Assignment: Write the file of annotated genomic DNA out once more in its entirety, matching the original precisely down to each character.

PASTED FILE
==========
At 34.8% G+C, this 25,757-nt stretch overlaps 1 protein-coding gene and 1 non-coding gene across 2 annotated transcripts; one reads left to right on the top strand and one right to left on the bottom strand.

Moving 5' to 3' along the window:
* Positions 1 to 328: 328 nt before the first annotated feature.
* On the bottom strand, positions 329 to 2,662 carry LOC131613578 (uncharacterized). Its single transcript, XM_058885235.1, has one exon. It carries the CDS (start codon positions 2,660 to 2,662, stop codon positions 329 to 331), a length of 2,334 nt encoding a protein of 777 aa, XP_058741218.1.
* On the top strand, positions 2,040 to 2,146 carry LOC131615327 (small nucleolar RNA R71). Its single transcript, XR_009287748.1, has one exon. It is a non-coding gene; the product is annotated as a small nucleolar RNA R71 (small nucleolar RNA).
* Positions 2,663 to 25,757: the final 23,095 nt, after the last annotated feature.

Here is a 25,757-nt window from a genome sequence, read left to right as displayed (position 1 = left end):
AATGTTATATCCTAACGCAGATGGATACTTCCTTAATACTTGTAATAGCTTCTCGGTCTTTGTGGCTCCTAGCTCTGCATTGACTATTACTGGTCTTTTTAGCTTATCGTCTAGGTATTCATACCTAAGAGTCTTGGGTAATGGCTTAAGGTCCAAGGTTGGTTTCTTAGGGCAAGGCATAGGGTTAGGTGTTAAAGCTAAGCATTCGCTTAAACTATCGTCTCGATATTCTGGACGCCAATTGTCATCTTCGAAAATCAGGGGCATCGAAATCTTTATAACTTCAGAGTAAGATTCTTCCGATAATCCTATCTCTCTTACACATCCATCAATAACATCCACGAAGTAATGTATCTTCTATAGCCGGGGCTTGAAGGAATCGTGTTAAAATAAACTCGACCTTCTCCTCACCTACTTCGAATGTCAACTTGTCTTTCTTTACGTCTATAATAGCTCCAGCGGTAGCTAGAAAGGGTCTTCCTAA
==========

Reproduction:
At 34.8% G+C, this 25,757-nt stretch overlaps 1 protein-coding gene and 1 non-coding gene across 2 annotated transcripts; one reads left to right on the top strand and one right to left on the bottom strand.

Moving 5' to 3' along the window:
* Positions 1 to 328: 328 nt before the first annotated feature.
* On the bottom strand, positions 329 to 2,662 carry LOC131613578 (uncharacterized). Its single transcript, XM_058885235.1, has one exon. It carries the CDS (start codon positions 2,660 to 2,662, stop codon positions 329 to 331), a length of 2,334 nt encoding a protein of 777 aa, XP_058741218.1.
* On the top strand, positions 2,040 to 2,146 carry LOC131615327 (small nucleolar RNA R71). Its single transcript, XR_009287748.1, has one exon. It is a non-coding gene; the product is annotated as a small nucleolar RNA R71 (small nucleolar RNA).
* Positions 2,663 to 25,757: the final 23,095 nt, after the last annotated feature.

Here is a 25,757-nt window from a genome sequence, read left to right as displayed (position 1 = left end):
AATGTTATATCCTAACGCAGATGGATACTTCCTTAATACTTGTAATAGCTTCTCGGTCTTTGTGGCTCCTAGCTCTGCATTGACTATTACTGGTCTTTTTAGCTTATCGTCTAGGTATTCATACCTAAGAGTCTTGGGTAATGGCTTAAGGTCCAAGGTTGGTTTCTTAGGGCAAGGCATAGGGTTAGGTGTTAAAGCTAAGCATTCGCTTAAACTATCGTCTCGATATTCTGGACGCCAATTGTCATCTTCGAAAATCAGGGGCATCGAAATCTTTATAACTTCAGAGTAAGATTCTTCCGATAATCCTATCTCTCTTACACATCCATCAATAACATCCACGAAGTAATGTATCTTCTATAGCCGGGGCTTGAAGGAATCGTGTTAAAATAAACTCGACCTTCTCCTCACCTACTTCGAATGTCAACTTGTCTTTCTTTACGTCTATAATAGCTCCAGCGGTAGCTAGAAAGGGTCTTCCTAA